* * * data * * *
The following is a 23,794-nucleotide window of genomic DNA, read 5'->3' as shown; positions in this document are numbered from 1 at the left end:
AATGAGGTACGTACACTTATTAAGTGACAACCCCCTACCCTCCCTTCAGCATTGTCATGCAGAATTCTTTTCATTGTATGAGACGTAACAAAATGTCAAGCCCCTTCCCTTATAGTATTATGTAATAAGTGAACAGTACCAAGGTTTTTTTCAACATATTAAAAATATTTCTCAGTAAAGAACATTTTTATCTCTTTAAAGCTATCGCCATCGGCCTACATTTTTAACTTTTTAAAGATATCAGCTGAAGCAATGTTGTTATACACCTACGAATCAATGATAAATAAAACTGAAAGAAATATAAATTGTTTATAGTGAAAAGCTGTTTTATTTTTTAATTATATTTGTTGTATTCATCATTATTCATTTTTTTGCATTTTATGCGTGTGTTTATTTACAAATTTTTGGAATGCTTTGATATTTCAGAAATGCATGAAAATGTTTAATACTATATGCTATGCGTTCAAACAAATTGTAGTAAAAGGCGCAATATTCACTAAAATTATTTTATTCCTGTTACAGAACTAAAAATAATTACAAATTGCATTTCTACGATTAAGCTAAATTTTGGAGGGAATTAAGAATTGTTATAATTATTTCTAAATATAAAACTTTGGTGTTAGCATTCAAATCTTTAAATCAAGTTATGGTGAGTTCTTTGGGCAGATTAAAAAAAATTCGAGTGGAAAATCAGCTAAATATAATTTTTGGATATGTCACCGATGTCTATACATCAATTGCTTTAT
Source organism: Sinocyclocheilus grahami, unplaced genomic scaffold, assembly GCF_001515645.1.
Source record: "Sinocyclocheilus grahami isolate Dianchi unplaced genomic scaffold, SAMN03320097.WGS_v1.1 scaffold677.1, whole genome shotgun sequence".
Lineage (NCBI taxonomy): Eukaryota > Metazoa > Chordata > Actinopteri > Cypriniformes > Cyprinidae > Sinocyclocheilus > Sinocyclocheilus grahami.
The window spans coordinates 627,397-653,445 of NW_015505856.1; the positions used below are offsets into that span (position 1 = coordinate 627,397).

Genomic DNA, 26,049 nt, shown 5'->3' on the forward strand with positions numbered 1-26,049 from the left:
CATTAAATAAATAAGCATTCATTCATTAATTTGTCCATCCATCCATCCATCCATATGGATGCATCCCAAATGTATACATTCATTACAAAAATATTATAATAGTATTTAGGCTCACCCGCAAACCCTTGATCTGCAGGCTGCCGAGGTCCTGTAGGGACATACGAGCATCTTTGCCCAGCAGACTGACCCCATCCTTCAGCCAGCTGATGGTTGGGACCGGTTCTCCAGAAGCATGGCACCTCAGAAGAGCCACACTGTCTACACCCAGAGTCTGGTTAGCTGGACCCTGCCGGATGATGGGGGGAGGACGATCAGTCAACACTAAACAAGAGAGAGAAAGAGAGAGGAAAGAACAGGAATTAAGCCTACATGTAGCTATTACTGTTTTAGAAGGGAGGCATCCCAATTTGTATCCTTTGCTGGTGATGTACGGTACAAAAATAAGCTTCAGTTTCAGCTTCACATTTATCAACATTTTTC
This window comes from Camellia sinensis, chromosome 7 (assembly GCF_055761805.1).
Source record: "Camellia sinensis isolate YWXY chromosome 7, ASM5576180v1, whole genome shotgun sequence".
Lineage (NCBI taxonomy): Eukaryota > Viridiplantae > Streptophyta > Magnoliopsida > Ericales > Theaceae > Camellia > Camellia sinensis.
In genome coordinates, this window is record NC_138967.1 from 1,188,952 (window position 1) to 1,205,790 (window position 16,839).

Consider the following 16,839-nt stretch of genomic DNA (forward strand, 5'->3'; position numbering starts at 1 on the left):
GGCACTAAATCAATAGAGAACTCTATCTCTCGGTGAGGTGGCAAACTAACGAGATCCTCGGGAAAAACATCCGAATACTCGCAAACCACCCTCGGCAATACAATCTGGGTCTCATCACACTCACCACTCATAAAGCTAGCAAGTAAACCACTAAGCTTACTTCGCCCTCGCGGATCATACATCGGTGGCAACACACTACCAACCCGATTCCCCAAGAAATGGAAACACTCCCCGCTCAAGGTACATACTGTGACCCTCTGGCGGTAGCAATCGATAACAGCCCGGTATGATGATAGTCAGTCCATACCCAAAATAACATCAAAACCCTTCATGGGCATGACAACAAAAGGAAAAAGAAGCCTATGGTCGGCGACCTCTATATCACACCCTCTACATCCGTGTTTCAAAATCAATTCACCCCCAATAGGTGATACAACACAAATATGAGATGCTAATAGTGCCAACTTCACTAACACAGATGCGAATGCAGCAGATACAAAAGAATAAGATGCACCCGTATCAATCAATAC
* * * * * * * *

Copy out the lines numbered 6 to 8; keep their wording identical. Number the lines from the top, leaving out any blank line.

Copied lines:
The window spans coordinates 627,397-653,445 of NW_015505856.1; the positions used below are offsets into that span (position 1 = coordinate 627,397).

Genomic DNA, 26,049 nt, shown 5'->3' on the forward strand with positions numbered 1-26,049 from the left:
CATTAAATAAATAAGCATTCATTCATTAATTTGTCCATCCATCCATCCATCCATATGGATGCATCCCAAATGTATACATTCATTACAAAAATATTATAATAGTATTTAGGCTCACCCGCAAACCCTTGATCTGCAGGCTGCCGAGGTCCTGTAGGGACATACGAGCATCTTTGCCCAGCAGACTGACCCCATCCTTCAGCCAGCTGATGGTTGGGACCGGTTCTCCAGAAGCATGGCACCTCAGAAGAGCCACACTGTCTACACCCAGAGTCTGGTTAGCTGGACCCTGCCGGATGATGGGGGGAGGACGATCAGTCAACACTAAACAAGAGAGAGAAAGAGAGAGGAAAGAACAGGAATTAAGCCTACATGTAGCTATTACTGTTTTAGAAGGGAGGCATCCCAATTTGTATCCTTTGCTGGTGATGTACGGTACAAAAATAAGCTTCAGTTTCAGCTTCACATTTATCAACATTTTTC